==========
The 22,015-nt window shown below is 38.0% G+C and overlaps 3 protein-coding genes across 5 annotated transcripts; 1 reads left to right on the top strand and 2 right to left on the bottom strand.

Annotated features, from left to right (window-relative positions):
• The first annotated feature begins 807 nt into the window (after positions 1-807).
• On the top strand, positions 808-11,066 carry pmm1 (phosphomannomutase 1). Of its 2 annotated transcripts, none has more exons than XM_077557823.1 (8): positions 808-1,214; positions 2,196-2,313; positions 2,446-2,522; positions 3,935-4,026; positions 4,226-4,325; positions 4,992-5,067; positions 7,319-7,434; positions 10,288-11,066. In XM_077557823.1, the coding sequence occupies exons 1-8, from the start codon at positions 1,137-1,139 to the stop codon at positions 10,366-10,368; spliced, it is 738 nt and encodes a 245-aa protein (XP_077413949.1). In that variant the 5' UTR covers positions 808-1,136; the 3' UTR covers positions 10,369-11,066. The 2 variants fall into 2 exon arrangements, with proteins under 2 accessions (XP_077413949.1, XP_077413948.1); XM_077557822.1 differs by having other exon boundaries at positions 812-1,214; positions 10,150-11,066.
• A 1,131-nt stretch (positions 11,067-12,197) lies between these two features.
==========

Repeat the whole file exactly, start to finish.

The 22,015-nt window shown below is 38.0% G+C and overlaps 3 protein-coding genes across 5 annotated transcripts; 1 reads left to right on the top strand and 2 right to left on the bottom strand.

Annotated features, from left to right (window-relative positions):
• The first annotated feature begins 807 nt into the window (after positions 1-807).
• On the top strand, positions 808-11,066 carry pmm1 (phosphomannomutase 1). Of its 2 annotated transcripts, none has more exons than XM_077557823.1 (8): positions 808-1,214; positions 2,196-2,313; positions 2,446-2,522; positions 3,935-4,026; positions 4,226-4,325; positions 4,992-5,067; positions 7,319-7,434; positions 10,288-11,066. In XM_077557823.1, the coding sequence occupies exons 1-8, from the start codon at positions 1,137-1,139 to the stop codon at positions 10,366-10,368; spliced, it is 738 nt and encodes a 245-aa protein (XP_077413949.1). In that variant the 5' UTR covers positions 808-1,136; the 3' UTR covers positions 10,369-11,066. The 2 variants fall into 2 exon arrangements, with proteins under 2 accessions (XP_077413949.1, XP_077413948.1); XM_077557822.1 differs by having other exon boundaries at positions 812-1,214; positions 10,150-11,066.
• A 1,131-nt stretch (positions 11,067-12,197) lies between these two features.